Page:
Fox News has settled on how to address a sticky problem facing the Republican Party: how to limit the number of presidential candidates allowed to participate in the party's first primary debate.
Fox has decided that only the top 10 GOP candidates, as determined by the average of the five most recent national polls ahead of the Aug. 6 event, will be secured a place on the stage, according to a news release. The news was first reported by the Washington Post.
Under the latest Real Clear Politics average of national polls, Ohio Gov. John Kasich, former Hewlett-Packard CEO Carly Fiorina, Louisiana Gov. Bobby Jindal and Sen. Lindsey Graham, R.S.C., would not make the cut. But the poll averages are very close. Fiorina, Jindal and Graham each are polling at 1.3 percent, and they trail Kasich's 2.0 percent.
While the decision may anger those who fail to crack the top 10, the Republican National Committee said it's fine with the call.
"We support and respect the decision Fox has made which will match the greatest number of candidates we have ever had on a debate stage," RNC Chairman Reince Priebus said.
If Fox's decision were applied today, former Sen. Rick Santorum, R-Pa., would just barely make the cut with his 2.3 percent polling level.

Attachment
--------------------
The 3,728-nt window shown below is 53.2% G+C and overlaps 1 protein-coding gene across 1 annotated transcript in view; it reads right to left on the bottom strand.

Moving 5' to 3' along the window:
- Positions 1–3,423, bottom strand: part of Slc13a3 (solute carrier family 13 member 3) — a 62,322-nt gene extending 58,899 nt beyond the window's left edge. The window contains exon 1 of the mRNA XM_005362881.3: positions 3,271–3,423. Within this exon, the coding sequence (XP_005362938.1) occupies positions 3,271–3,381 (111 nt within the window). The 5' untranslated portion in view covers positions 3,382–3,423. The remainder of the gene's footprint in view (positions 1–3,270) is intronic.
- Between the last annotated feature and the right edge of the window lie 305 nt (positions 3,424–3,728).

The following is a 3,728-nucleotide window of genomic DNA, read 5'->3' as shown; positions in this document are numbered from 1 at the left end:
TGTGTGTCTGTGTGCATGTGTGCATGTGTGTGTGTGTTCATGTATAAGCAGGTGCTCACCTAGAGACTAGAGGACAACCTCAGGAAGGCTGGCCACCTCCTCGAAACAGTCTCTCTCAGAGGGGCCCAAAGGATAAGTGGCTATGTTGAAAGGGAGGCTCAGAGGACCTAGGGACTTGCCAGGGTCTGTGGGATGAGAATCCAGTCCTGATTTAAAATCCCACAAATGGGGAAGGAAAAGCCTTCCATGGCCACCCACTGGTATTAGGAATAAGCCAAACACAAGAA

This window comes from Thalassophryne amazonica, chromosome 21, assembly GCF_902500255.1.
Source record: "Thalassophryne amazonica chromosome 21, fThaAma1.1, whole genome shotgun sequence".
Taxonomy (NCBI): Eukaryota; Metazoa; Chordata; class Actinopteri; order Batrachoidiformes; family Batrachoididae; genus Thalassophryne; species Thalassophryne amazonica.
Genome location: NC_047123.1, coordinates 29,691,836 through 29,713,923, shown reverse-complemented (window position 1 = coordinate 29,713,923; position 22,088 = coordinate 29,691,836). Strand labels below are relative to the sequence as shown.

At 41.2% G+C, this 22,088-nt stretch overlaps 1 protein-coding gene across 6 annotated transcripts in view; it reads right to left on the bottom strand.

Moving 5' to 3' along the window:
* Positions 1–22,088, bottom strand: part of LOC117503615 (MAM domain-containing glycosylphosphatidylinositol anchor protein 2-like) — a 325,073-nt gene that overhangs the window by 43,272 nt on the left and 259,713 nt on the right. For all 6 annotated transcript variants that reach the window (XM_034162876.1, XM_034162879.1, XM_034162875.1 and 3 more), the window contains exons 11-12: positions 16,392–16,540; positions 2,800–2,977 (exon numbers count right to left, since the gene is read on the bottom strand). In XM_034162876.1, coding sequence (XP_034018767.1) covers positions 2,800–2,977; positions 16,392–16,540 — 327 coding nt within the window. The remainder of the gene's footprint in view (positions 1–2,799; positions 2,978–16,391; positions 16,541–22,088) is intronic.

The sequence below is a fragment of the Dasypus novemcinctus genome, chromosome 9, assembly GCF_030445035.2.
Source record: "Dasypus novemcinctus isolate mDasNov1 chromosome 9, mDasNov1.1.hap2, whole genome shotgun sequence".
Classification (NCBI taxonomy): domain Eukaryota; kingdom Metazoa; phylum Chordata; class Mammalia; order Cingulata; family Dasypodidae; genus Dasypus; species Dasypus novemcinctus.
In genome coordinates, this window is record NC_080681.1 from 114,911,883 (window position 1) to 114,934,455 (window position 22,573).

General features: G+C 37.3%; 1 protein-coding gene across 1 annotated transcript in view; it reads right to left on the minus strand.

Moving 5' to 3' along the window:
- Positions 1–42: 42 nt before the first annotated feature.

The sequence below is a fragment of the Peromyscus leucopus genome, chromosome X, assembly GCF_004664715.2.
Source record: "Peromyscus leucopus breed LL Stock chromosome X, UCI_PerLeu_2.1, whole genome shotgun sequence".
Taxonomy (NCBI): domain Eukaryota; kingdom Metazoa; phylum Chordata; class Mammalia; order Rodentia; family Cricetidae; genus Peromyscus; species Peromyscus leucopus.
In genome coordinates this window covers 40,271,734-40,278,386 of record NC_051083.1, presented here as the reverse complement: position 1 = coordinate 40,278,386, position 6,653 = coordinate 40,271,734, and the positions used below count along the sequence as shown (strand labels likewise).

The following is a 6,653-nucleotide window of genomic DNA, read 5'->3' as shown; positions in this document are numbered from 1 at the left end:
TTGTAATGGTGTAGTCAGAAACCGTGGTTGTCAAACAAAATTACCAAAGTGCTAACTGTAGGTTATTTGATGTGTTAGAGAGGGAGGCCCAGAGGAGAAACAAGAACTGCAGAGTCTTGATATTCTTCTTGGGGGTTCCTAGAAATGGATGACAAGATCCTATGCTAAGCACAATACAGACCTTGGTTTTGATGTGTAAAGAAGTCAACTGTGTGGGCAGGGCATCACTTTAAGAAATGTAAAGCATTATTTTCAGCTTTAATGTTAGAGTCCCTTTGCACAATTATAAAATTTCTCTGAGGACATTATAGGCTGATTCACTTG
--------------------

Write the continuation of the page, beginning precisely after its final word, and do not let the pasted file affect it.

There are currently six Republicans who have announced official presidential campaigns but there are about a dozen more potential candidates who may declare their own White House intentions by the time of the debate.
Sens. Ted Cruz, Rand Paul and Marco Rubio are all officially candidates, as are former Arkansas Gov. Mike Huckabee, Fiorina and retired neurosurgeon Ben Carson. Everyone in this group would make the Fox News cut except Fiorina.
The latest Real Clear Politics average of national polls shows Wisconsin Gov. Scott Walker and former Florida Gov. Jeb Bush as the current frontrunners of the still-forming GOP field. Neither Bush nor Walker has officially declared their candidacies.
New Jersey Gov. Chris Christie and former Texas Gov. Rick Perry would also make the cut.
The Fox debate will take place in Cleveland, Ohio, and air from 9-11 p.m. ET. It will be anchored by Fox's Bret Baier, Megyn Kelly and Chris Wallace.
Candidates who wish to participate will also be required to have officially announced their campaign, filed the appropriate paperwork, and paid any necessary fees to the Federal Election Commission.